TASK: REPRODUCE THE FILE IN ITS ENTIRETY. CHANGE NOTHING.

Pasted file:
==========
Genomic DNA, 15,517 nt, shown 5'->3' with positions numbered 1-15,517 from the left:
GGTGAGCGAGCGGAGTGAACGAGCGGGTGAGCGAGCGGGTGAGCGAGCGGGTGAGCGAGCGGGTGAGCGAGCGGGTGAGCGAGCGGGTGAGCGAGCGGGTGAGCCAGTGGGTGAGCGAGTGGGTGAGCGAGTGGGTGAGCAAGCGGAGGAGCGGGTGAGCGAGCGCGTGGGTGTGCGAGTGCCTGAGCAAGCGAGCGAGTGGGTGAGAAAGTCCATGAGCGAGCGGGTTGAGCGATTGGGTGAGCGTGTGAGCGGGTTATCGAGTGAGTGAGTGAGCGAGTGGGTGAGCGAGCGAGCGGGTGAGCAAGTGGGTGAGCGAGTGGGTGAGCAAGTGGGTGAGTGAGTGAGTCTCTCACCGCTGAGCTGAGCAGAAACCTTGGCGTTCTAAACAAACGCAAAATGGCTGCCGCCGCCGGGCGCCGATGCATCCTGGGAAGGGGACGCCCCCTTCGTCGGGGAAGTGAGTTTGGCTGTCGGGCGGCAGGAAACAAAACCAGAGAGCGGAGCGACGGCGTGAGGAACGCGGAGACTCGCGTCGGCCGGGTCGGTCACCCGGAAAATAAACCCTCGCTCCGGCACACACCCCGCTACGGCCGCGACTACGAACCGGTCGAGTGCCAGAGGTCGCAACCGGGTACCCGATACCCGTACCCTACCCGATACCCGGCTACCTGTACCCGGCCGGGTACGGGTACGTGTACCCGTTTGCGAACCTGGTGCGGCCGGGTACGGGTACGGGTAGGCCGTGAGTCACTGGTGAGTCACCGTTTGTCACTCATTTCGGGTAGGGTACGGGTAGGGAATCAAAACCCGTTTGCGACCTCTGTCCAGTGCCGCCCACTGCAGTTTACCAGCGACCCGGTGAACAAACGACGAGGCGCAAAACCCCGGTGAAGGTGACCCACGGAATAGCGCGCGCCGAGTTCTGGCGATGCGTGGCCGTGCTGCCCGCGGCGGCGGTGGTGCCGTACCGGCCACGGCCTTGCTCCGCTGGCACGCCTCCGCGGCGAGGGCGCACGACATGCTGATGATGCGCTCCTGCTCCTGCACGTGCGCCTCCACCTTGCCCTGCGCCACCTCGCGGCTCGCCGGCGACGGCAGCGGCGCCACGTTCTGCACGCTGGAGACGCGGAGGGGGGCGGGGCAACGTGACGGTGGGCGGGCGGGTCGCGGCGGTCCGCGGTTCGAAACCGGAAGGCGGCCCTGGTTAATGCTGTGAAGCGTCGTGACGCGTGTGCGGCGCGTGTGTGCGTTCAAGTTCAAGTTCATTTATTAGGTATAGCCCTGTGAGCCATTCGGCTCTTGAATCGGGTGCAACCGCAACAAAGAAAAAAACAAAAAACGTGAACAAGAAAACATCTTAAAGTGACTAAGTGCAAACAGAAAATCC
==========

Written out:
Genomic DNA, 15,517 nt, shown 5'->3' with positions numbered 1-15,517 from the left:
GGTGAGCGAGCGGAGTGAACGAGCGGGTGAGCGAGCGGGTGAGCGAGCGGGTGAGCGAGCGGGTGAGCGAGCGGGTGAGCGAGCGGGTGAGCGAGCGGGTGAGCCAGTGGGTGAGCGAGTGGGTGAGCGAGTGGGTGAGCAAGCGGAGGAGCGGGTGAGCGAGCGCGTGGGTGTGCGAGTGCCTGAGCAAGCGAGCGAGTGGGTGAGAAAGTCCATGAGCGAGCGGGTTGAGCGATTGGGTGAGCGTGTGAGCGGGTTATCGAGTGAGTGAGTGAGCGAGTGGGTGAGCGAGCGAGCGGGTGAGCAAGTGGGTGAGCGAGTGGGTGAGCAAGTGGGTGAGTGAGTGAGTCTCTCACCGCTGAGCTGAGCAGAAACCTTGGCGTTCTAAACAAACGCAAAATGGCTGCCGCCGCCGGGCGCCGATGCATCCTGGGAAGGGGACGCCCCCTTCGTCGGGGAAGTGAGTTTGGCTGTCGGGCGGCAGGAAACAAAACCAGAGAGCGGAGCGACGGCGTGAGGAACGCGGAGACTCGCGTCGGCCGGGTCGGTCACCCGGAAAATAAACCCTCGCTCCGGCACACACCCCGCTACGGCCGCGACTACGAACCGGTCGAGTGCCAGAGGTCGCAACCGGGTACCCGATACCCGTACCCTACCCGATACCCGGCTACCTGTACCCGGCCGGGTACGGGTACGTGTACCCGTTTGCGAACCTGGTGCGGCCGGGTACGGGTACGGGTAGGCCGTGAGTCACTGGTGAGTCACCGTTTGTCACTCATTTCGGGTAGGGTACGGGTAGGGAATCAAAACCCGTTTGCGACCTCTGTCCAGTGCCGCCCACTGCAGTTTACCAGCGACCCGGTGAACAAACGACGAGGCGCAAAACCCCGGTGAAGGTGACCCACGGAATAGCGCGCGCCGAGTTCTGGCGATGCGTGGCCGTGCTGCCCGCGGCGGCGGTGGTGCCGTACCGGCCACGGCCTTGCTCCGCTGGCACGCCTCCGCGGCGAGGGCGCACGACATGCTGATGATGCGCTCCTGCTCCTGCACGTGCGCCTCCACCTTGCCCTGCGCCACCTCGCGGCTCGCCGGCGACGGCAGCGGCGCCACGTTCTGCACGCTGGAGACGCGGAGGGGGGCGGGGCAACGTGACGGTGGGCGGGCGGGTCGCGGCGGTCCGCGGTTCGAAACCGGAAGGCGGCCCTGGTTAATGCTGTGAAGCGTCGTGACGCGTGTGCGGCGCGTGTGTGCGTTCAAGTTCAAGTTCATTTATTAGGTATAGCCCTGTGAGCCATTCGGCTCTTGAATCGGGTGCAACCGCAACAAAGAAAAAAACAAAAAACGTGAACAAGAAAACATCTTAAAGTGACTAAGTGCAAACAGAAAATCC